Florida Construction Litigation: Fraudulent Liens
In Florida, construction contractors and subcontractors have valuable rights to protect themselves against non-payment and underpayment. Indeed, if Florida construction contractors are not paid for the labor and materials that they provide, then they can use a valuable collection tool known as a construction lien (mechanic’s lien).
Under Florida’s construction lien statute, unpaid contractors can obtain a lien that puts many different legal restrictions on the property that they built or materially improved. In fact, if you own a property with a lien on it, you may not even be able to sell the property.
As a property owner or manager, having a construction lien placed on your property is incredibly frustrating, particularly if the construction lien is wholly fraudulent or if the value of the lien is deeply inflated. Here, our top-rated West Palm Beach construction litigation attorneys explain the remedies and legal options that property owners have in cases where a fraudulent lien has been obtained.
Fraudulent Liens Under Florida Law
Fraudulent construction liens are controlled by Chapter 713.31 of the Florida Statutes. Under this section of Florida law, the penalties for placing an illegitimate construction lien can be extremely severe. First of all, a plaintiff in a fraudulent lien case can seek compensation for:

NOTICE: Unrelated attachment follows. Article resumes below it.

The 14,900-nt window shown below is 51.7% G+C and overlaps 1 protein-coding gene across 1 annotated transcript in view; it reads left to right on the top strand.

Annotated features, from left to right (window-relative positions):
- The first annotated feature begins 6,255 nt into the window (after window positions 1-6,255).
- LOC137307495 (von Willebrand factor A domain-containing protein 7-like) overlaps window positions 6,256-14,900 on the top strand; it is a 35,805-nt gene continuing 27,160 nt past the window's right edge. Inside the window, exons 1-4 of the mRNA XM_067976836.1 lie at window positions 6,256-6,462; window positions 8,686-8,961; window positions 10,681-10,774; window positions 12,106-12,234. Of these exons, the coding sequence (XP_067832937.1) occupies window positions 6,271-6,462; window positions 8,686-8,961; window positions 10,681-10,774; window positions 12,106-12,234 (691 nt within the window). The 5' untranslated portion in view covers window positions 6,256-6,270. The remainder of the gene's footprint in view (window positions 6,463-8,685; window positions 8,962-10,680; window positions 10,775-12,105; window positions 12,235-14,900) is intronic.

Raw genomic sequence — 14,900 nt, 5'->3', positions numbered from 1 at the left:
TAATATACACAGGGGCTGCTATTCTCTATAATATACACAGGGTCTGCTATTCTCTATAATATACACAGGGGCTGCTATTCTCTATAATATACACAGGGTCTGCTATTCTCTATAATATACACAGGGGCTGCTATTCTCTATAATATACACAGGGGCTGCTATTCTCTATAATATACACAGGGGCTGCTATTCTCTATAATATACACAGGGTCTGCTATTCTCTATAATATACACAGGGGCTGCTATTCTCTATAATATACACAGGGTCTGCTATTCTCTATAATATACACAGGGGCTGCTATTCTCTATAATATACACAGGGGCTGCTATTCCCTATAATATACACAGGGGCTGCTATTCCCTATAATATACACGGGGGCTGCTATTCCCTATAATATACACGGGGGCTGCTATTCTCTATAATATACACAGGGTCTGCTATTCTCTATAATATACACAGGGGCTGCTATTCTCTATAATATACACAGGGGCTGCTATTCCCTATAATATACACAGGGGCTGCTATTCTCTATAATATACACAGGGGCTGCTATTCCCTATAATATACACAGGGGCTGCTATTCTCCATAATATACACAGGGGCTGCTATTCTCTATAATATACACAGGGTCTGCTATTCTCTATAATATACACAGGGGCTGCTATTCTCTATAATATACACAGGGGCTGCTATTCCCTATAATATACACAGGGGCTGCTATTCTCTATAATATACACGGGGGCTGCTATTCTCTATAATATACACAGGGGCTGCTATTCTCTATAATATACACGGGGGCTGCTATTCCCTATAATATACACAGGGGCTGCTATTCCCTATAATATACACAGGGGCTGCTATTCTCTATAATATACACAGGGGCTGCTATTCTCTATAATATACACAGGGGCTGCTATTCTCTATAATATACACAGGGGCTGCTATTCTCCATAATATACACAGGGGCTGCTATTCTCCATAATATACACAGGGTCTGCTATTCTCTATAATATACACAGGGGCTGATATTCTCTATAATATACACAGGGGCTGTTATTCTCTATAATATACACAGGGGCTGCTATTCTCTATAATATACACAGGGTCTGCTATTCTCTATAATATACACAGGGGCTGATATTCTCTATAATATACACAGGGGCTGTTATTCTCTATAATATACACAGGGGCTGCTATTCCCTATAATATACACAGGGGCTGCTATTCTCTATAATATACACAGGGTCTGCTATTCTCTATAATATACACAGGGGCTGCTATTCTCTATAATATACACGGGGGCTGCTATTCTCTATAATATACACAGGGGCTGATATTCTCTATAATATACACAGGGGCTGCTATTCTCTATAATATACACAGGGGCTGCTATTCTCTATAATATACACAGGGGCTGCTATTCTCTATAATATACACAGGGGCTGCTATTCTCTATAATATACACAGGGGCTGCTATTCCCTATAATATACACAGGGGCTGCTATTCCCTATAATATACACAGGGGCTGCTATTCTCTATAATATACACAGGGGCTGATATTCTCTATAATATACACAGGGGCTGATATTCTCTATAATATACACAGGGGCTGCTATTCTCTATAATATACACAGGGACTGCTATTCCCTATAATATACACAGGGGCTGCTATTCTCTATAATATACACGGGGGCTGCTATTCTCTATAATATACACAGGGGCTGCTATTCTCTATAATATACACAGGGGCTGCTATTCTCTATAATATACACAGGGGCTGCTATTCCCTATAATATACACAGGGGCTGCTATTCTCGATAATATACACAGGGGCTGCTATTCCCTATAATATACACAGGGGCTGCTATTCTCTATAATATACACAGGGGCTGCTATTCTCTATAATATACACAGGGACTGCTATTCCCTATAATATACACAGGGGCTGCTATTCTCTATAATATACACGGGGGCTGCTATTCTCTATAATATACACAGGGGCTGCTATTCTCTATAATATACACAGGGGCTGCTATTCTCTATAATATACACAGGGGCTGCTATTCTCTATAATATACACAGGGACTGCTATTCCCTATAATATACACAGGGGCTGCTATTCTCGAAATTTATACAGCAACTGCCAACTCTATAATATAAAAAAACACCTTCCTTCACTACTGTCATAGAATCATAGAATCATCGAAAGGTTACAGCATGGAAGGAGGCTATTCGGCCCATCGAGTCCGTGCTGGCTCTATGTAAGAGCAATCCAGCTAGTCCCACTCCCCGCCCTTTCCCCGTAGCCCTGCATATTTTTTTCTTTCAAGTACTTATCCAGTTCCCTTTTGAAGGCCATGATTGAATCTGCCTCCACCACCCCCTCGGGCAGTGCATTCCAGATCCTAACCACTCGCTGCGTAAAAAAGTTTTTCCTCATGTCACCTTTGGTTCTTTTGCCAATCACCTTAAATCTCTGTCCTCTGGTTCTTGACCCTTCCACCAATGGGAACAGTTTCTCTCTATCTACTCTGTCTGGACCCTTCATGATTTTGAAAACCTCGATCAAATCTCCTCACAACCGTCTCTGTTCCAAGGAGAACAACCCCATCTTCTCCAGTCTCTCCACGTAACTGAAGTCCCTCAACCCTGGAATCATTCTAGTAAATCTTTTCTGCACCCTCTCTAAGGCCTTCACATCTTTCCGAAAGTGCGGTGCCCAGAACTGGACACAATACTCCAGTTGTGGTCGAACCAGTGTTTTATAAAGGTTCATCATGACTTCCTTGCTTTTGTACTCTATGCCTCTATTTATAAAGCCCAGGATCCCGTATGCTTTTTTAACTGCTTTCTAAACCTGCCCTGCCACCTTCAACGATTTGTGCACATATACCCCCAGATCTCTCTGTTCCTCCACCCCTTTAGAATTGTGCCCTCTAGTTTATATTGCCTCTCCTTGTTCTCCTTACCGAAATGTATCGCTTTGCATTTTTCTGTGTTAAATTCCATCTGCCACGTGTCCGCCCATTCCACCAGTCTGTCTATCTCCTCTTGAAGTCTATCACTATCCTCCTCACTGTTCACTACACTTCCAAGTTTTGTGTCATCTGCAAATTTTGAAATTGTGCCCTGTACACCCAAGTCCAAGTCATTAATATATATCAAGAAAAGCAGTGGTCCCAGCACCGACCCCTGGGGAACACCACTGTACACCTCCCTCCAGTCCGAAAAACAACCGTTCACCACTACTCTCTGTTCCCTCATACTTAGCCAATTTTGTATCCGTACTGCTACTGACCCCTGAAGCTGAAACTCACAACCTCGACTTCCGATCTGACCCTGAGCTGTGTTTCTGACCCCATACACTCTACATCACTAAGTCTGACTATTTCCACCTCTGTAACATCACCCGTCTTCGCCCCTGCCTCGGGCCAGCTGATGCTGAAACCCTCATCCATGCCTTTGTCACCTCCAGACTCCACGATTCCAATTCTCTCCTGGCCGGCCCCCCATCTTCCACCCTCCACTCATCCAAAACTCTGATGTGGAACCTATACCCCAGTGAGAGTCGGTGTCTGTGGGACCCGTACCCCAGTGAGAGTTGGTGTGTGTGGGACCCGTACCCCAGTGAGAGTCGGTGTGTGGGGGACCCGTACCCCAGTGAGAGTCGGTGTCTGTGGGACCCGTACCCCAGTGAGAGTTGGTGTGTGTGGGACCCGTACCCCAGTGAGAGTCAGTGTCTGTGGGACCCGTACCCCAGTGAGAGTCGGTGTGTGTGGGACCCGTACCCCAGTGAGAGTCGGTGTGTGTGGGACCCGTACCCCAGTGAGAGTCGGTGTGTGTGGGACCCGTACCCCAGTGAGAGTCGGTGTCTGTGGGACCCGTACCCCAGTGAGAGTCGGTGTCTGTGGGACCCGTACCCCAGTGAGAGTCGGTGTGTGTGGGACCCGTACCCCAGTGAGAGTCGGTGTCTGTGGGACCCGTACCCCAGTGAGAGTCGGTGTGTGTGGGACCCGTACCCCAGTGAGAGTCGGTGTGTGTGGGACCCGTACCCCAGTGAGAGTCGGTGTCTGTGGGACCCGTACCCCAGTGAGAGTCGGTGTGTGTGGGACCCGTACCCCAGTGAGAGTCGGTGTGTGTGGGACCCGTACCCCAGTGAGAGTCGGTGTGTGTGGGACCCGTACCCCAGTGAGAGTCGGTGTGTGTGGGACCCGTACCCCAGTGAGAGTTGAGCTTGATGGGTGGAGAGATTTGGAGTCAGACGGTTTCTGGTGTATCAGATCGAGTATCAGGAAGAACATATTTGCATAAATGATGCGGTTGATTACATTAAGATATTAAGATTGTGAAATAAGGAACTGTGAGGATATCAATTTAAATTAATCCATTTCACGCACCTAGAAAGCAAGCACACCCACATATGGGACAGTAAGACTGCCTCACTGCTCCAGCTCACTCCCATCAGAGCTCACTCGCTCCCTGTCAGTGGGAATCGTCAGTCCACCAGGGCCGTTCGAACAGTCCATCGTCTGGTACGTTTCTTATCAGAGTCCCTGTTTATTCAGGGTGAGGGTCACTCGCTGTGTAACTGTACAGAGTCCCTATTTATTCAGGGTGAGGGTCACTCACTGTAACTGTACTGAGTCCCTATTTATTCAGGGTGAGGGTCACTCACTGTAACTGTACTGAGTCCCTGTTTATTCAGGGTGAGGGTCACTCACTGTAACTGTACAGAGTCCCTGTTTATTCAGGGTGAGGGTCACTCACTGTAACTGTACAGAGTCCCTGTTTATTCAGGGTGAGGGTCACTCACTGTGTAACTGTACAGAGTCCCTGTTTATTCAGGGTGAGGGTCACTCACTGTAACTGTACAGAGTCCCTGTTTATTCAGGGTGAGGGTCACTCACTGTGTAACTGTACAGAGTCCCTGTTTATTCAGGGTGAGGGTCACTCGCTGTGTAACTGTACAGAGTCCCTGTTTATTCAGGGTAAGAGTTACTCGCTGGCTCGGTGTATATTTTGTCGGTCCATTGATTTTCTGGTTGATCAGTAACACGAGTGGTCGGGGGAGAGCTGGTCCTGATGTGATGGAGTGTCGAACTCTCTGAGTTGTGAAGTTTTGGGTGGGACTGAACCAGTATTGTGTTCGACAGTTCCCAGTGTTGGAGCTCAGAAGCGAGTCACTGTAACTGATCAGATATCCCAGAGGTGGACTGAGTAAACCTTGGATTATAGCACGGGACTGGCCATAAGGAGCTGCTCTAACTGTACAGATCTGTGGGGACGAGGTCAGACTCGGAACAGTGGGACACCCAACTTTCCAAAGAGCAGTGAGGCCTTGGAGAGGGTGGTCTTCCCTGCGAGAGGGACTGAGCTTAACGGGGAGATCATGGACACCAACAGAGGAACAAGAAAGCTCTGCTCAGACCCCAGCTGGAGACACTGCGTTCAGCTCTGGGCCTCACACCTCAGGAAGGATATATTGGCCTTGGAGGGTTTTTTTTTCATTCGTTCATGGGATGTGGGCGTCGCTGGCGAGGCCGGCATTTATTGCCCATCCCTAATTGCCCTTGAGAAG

- The full value of their economic losses;
- Full attorneys’ fees;
- Court costs; and
- Punitive damages.
Additionally, the party that filed the fraudulent lien is subject to being charged with a felony criminal offense. As a construction lien is such an especially powerful collection tool, Florida takes allegations of intentional or flagrant misuse very seriously.
There is a High Standard to Prove a Construction Lien is Fraudulent
It should be noted that proving that a construction lien constitutes fraud can be very challenging. To do so, you will need to clear a high legal bar. Indeed, you cannot simply prove that the lien was invalid or was placed at an inflated price. While that is a necessary element, you must also be able to prove that the invalid construction lien was one of the following:
- Willfully placed for work not performed;
- Willfully and materially exaggerated in value; or
- That the lienor acted in a grossly negligent manner.
Still, even though this is a high bar, if a fraudulent lien was placed against your property, you need to take action to protect the rights of yourself and your business. If you believe that a fraudulent construction lien has been placed on your property, it is imperative that you contact an experienced Florida construction law attorney for immediate assistance.
Request Your Free Construction Law Consultation Today
At Pike & Lustig, LLP, our South Florida commercial litigation lawyers have extensive experience handling all types of construction lien cases. To find out what we can do for you and your business, please contact us today to set up a free review of your case. We have offices in West Palm Beach, Wellington and Miami, and serve construction law clients throughout the region, including in Jupiter, Lake Park, Riviera Beach and Juno Beach.